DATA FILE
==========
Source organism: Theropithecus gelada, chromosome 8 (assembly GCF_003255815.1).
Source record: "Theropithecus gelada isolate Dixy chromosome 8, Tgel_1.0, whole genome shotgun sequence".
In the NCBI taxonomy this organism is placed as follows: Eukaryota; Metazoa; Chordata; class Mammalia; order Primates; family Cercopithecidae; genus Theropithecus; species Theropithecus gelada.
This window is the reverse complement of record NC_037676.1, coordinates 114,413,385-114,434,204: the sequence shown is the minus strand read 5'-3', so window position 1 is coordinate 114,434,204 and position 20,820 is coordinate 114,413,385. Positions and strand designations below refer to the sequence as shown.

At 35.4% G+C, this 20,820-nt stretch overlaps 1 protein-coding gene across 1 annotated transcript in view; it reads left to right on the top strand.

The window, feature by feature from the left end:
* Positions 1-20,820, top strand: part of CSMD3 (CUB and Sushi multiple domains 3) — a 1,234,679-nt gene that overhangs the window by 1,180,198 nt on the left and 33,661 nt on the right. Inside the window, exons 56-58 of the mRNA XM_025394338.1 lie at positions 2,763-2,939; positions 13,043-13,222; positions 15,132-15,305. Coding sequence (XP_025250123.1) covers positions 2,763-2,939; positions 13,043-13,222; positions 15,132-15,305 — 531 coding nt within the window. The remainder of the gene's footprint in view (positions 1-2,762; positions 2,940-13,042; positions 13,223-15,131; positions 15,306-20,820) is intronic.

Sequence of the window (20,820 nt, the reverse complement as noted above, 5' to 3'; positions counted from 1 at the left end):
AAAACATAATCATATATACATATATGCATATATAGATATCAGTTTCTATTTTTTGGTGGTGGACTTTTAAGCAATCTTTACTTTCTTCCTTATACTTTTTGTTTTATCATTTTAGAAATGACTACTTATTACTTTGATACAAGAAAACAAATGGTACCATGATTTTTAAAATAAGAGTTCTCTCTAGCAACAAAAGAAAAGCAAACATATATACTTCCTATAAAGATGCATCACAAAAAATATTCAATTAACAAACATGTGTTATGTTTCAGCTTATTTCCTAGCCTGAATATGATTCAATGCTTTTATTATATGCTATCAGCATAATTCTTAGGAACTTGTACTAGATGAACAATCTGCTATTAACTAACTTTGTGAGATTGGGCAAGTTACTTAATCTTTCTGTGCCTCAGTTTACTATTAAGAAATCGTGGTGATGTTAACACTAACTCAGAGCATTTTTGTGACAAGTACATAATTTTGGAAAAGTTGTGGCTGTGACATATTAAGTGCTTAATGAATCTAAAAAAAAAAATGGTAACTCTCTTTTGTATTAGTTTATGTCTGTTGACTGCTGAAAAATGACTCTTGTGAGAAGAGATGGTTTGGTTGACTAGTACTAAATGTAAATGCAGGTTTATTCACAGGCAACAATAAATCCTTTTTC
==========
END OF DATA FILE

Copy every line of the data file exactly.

Source organism: Theropithecus gelada, chromosome 8 (assembly GCF_003255815.1).
Source record: "Theropithecus gelada isolate Dixy chromosome 8, Tgel_1.0, whole genome shotgun sequence".
In the NCBI taxonomy this organism is placed as follows: Eukaryota; Metazoa; Chordata; class Mammalia; order Primates; family Cercopithecidae; genus Theropithecus; species Theropithecus gelada.
This window is the reverse complement of record NC_037676.1, coordinates 114,413,385-114,434,204: the sequence shown is the minus strand read 5'-3', so window position 1 is coordinate 114,434,204 and position 20,820 is coordinate 114,413,385. Positions and strand designations below refer to the sequence as shown.

At 35.4% G+C, this 20,820-nt stretch overlaps 1 protein-coding gene across 1 annotated transcript in view; it reads left to right on the top strand.

The window, feature by feature from the left end:
* Positions 1-20,820, top strand: part of CSMD3 (CUB and Sushi multiple domains 3) — a 1,234,679-nt gene that overhangs the window by 1,180,198 nt on the left and 33,661 nt on the right. Inside the window, exons 56-58 of the mRNA XM_025394338.1 lie at positions 2,763-2,939; positions 13,043-13,222; positions 15,132-15,305. Coding sequence (XP_025250123.1) covers positions 2,763-2,939; positions 13,043-13,222; positions 15,132-15,305 — 531 coding nt within the window. The remainder of the gene's footprint in view (positions 1-2,762; positions 2,940-13,042; positions 13,223-15,131; positions 15,306-20,820) is intronic.

Sequence of the window (20,820 nt, the reverse complement as noted above, 5' to 3'; positions counted from 1 at the left end):
AAAACATAATCATATATACATATATGCATATATAGATATCAGTTTCTATTTTTTGGTGGTGGACTTTTAAGCAATCTTTACTTTCTTCCTTATACTTTTTGTTTTATCATTTTAGAAATGACTACTTATTACTTTGATACAAGAAAACAAATGGTACCATGATTTTTAAAATAAGAGTTCTCTCTAGCAACAAAAGAAAAGCAAACATATATACTTCCTATAAAGATGCATCACAAAAAATATTCAATTAACAAACATGTGTTATGTTTCAGCTTATTTCCTAGCCTGAATATGATTCAATGCTTTTATTATATGCTATCAGCATAATTCTTAGGAACTTGTACTAGATGAACAATCTGCTATTAACTAACTTTGTGAGATTGGGCAAGTTACTTAATCTTTCTGTGCCTCAGTTTACTATTAAGAAATCGTGGTGATGTTAACACTAACTCAGAGCATTTTTGTGACAAGTACATAATTTTGGAAAAGTTGTGGCTGTGACATATTAAGTGCTTAATGAATCTAAAAAAAAAAATGGTAACTCTCTTTTGTATTAGTTTATGTCTGTTGACTGCTGAAAAATGACTCTTGTGAGAAGAGATGGTTTGGTTGACTAGTACTAAATGTAAATGCAGGTTTATTCACAGGCAACAATAAATCCTTTTTC